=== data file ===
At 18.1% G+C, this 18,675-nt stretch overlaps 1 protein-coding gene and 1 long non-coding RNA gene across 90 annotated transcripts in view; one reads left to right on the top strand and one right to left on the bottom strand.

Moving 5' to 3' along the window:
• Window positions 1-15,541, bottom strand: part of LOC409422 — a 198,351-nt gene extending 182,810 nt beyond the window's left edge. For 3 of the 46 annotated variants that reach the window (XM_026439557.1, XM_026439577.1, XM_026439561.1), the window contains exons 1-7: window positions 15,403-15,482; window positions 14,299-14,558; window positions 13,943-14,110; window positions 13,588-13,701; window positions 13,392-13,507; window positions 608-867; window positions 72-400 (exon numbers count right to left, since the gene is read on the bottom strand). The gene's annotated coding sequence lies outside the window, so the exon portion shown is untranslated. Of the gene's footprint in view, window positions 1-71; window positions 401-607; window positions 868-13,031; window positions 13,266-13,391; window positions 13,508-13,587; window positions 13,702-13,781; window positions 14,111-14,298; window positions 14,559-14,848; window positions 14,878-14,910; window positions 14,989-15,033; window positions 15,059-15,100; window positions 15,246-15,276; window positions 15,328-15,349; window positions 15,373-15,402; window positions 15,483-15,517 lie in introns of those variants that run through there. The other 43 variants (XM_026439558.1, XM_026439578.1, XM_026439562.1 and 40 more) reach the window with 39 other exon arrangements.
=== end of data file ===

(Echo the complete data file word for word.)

At 18.1% G+C, this 18,675-nt stretch overlaps 1 protein-coding gene and 1 long non-coding RNA gene across 90 annotated transcripts in view; one reads left to right on the top strand and one right to left on the bottom strand.

Moving 5' to 3' along the window:
• Window positions 1-15,541, bottom strand: part of LOC409422 — a 198,351-nt gene extending 182,810 nt beyond the window's left edge. For 3 of the 46 annotated variants that reach the window (XM_026439557.1, XM_026439577.1, XM_026439561.1), the window contains exons 1-7: window positions 15,403-15,482; window positions 14,299-14,558; window positions 13,943-14,110; window positions 13,588-13,701; window positions 13,392-13,507; window positions 608-867; window positions 72-400 (exon numbers count right to left, since the gene is read on the bottom strand). The gene's annotated coding sequence lies outside the window, so the exon portion shown is untranslated. Of the gene's footprint in view, window positions 1-71; window positions 401-607; window positions 868-13,031; window positions 13,266-13,391; window positions 13,508-13,587; window positions 13,702-13,781; window positions 14,111-14,298; window positions 14,559-14,848; window positions 14,878-14,910; window positions 14,989-15,033; window positions 15,059-15,100; window positions 15,246-15,276; window positions 15,328-15,349; window positions 15,373-15,402; window positions 15,483-15,517 lie in introns of those variants that run through there. The other 43 variants (XM_026439558.1, XM_026439578.1, XM_026439562.1 and 40 more) reach the window with 39 other exon arrangements.